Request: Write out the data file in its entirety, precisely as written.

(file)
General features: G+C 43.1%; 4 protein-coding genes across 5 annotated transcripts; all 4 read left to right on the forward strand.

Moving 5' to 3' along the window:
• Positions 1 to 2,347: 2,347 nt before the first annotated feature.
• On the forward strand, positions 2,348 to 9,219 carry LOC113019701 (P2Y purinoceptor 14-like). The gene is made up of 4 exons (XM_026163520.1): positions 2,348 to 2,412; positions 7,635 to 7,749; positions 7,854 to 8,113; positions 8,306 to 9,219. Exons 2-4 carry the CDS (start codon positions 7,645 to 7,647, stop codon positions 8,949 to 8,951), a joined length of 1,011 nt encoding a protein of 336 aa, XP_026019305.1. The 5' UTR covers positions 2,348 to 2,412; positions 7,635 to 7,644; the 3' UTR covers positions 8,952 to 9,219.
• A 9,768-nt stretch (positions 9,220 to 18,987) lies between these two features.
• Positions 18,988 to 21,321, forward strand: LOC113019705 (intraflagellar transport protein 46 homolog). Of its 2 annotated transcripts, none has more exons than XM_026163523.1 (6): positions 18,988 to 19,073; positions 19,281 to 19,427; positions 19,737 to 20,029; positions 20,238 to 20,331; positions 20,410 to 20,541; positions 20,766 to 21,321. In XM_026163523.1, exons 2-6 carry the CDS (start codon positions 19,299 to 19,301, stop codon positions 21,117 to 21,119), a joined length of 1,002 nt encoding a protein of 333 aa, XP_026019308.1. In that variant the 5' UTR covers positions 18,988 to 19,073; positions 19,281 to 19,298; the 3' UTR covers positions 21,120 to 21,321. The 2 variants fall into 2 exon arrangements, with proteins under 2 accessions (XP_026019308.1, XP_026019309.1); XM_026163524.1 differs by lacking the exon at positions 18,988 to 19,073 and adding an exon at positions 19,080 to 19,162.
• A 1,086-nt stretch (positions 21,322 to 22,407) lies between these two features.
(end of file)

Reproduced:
General features: G+C 43.1%; 4 protein-coding genes across 5 annotated transcripts; all 4 read left to right on the forward strand.

Moving 5' to 3' along the window:
• Positions 1 to 2,347: 2,347 nt before the first annotated feature.
• On the forward strand, positions 2,348 to 9,219 carry LOC113019701 (P2Y purinoceptor 14-like). The gene is made up of 4 exons (XM_026163520.1): positions 2,348 to 2,412; positions 7,635 to 7,749; positions 7,854 to 8,113; positions 8,306 to 9,219. Exons 2-4 carry the CDS (start codon positions 7,645 to 7,647, stop codon positions 8,949 to 8,951), a joined length of 1,011 nt encoding a protein of 336 aa, XP_026019305.1. The 5' UTR covers positions 2,348 to 2,412; positions 7,635 to 7,644; the 3' UTR covers positions 8,952 to 9,219.
• A 9,768-nt stretch (positions 9,220 to 18,987) lies between these two features.
• Positions 18,988 to 21,321, forward strand: LOC113019705 (intraflagellar transport protein 46 homolog). Of its 2 annotated transcripts, none has more exons than XM_026163523.1 (6): positions 18,988 to 19,073; positions 19,281 to 19,427; positions 19,737 to 20,029; positions 20,238 to 20,331; positions 20,410 to 20,541; positions 20,766 to 21,321. In XM_026163523.1, exons 2-6 carry the CDS (start codon positions 19,299 to 19,301, stop codon positions 21,117 to 21,119), a joined length of 1,002 nt encoding a protein of 333 aa, XP_026019308.1. In that variant the 5' UTR covers positions 18,988 to 19,073; positions 19,281 to 19,298; the 3' UTR covers positions 21,120 to 21,321. The 2 variants fall into 2 exon arrangements, with proteins under 2 accessions (XP_026019308.1, XP_026019309.1); XM_026163524.1 differs by lacking the exon at positions 18,988 to 19,073 and adding an exon at positions 19,080 to 19,162.
• A 1,086-nt stretch (positions 21,322 to 22,407) lies between these two features.